CHARDON — Twenty-six years ago a dead baby boy was found in Geauga County and the case went unsolved until Thursday.
Gail Eastwood Ritchey, 49, of Euclid, was charged with aggravated murder and murder in the cold case, according to officials from the Geauga County sheriff’s and prosecutor’s offices, who hosted a press conference Thursday afternoon.
Sheriff Scott Hildenbrand was on the scene March 25, 1993 when the baby was found on Sidley Road in Thompson Township. The newborn baby was dead with a partially attached umbilical cord and partially dismembered by what appeared to be animals.
“For the past 26 years, the Geauga County Sheriff’s Office has been working very hard to solve the case of Geauga’s baby,” Hildebrand said. “Today, we announce that the case has been solved thanks to the hard work of the men and women of the Geauga County Sheriff’s Office and the suspect is in custody.”
At the time, the baby was sent to the Cuyahoga County Medical Examiner, who determined the baby was born alive, but a cause of death was never determined.
The people of Geauga County had a funeral for the baby, got a headstone and named him Geauga’s Child. To this day, the grave is cared for by citizens in the Thompson Cemetery.
Over the years, detectives followed up on thousands of leads, but it wasn’t until the Prosecutor Jim Flaiz and the Sheriff’s Office took advantage of familial DNA techniques that distant family members of Geauga’s Child were identified.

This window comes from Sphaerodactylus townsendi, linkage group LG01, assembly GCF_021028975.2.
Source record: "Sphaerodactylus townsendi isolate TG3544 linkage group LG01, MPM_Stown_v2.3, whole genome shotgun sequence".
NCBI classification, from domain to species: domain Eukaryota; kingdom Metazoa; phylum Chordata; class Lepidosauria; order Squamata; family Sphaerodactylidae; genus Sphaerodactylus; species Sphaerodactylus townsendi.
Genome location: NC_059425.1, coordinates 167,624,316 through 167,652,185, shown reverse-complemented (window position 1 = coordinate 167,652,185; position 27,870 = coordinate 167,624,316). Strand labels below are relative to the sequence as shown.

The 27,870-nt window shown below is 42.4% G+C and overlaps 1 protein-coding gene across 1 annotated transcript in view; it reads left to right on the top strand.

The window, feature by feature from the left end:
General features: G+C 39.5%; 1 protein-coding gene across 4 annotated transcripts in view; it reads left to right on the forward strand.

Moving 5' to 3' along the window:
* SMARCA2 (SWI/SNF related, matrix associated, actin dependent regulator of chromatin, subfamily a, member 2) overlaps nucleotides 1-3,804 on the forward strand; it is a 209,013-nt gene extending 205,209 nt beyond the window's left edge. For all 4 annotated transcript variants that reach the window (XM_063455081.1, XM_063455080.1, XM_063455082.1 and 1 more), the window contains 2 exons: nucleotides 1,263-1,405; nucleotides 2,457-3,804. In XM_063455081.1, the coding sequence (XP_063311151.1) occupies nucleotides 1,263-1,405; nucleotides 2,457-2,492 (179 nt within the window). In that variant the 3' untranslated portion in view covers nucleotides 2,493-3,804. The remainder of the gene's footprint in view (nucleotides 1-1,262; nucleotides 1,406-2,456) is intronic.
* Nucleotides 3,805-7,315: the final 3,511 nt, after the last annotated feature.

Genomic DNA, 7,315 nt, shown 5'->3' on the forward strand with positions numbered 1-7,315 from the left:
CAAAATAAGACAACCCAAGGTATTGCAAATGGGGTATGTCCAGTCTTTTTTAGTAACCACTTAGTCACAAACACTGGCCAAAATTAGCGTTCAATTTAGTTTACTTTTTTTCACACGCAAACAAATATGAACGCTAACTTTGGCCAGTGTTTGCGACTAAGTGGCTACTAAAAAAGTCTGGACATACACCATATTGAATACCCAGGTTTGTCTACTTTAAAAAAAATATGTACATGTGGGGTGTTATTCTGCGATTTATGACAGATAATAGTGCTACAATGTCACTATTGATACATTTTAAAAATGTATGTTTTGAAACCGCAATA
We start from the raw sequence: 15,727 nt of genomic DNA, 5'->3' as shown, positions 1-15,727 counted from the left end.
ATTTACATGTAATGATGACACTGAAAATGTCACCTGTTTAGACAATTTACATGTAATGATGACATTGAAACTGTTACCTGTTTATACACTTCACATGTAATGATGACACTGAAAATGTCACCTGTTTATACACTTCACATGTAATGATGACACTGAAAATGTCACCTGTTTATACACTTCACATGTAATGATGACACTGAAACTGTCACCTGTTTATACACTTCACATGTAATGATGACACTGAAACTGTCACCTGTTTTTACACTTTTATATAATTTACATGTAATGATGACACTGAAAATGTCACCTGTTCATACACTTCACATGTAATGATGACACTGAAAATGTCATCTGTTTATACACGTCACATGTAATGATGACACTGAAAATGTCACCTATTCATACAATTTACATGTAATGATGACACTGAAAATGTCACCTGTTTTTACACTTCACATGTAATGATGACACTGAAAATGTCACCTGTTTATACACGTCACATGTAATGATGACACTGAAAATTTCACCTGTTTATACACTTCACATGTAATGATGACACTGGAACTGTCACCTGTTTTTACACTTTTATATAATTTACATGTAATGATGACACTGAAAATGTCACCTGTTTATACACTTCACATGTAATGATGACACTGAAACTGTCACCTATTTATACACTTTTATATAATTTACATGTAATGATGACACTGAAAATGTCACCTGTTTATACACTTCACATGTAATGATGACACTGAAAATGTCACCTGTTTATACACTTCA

A family tree consisting of more than 1,400 people, located around the world, was created in order to identify the baby’s parents.
“They were narrowed down by their DNA that they had previously submitted to an online database,” Hildebrand said.
With the permission of those on the list, the DNA was compared to the DNA of Geauga’s child and a search warrant was issued for Ritchey. She admitted to having given birth to the child, placing him in a trash bag and leaving him in a wooded area.
Ritchey also admitted to a similar crime two years before dumping Geauga’s Child in Thompson, but the remains of that child have not been found.
Authorities said Ritchey is currently married with two adult children and that the man she is married to is the father of Geauga’s child. Ritchey’s husband has not been charged and the case is still under investigation, they said, though it appears she hid the pregnancies from others.
Ritchey left the baby for dead and she has shown no remorse, Hildebrand said.
“She had not even thought about this until we brought it up,” he said. “She completely put it out of her mind. She always referred to the baby as an ‘it.’ She really has no emotion as far as that’s concerned.”
A special grand jury met Thursday and indicted Ritchey, Flaiz said. She will soon appear for arraignment in common pleas court.
DNA technology has come a long way since the time when Ritchey is accused of committing her crimes, Flaiz said. This case represents hundreds of hours of investigation, many search warrants and interviews and world travel in order to come back with an indictment.
The DNA aspect of the case is significant and interesting, but at the end of the day law enforcement deserve the credit, Flaiz said.
“It takes good old fashioned detective work to follow the leads, interview potential suspects and link potential family members with our area and with the area where the body was found,” Flaiz said.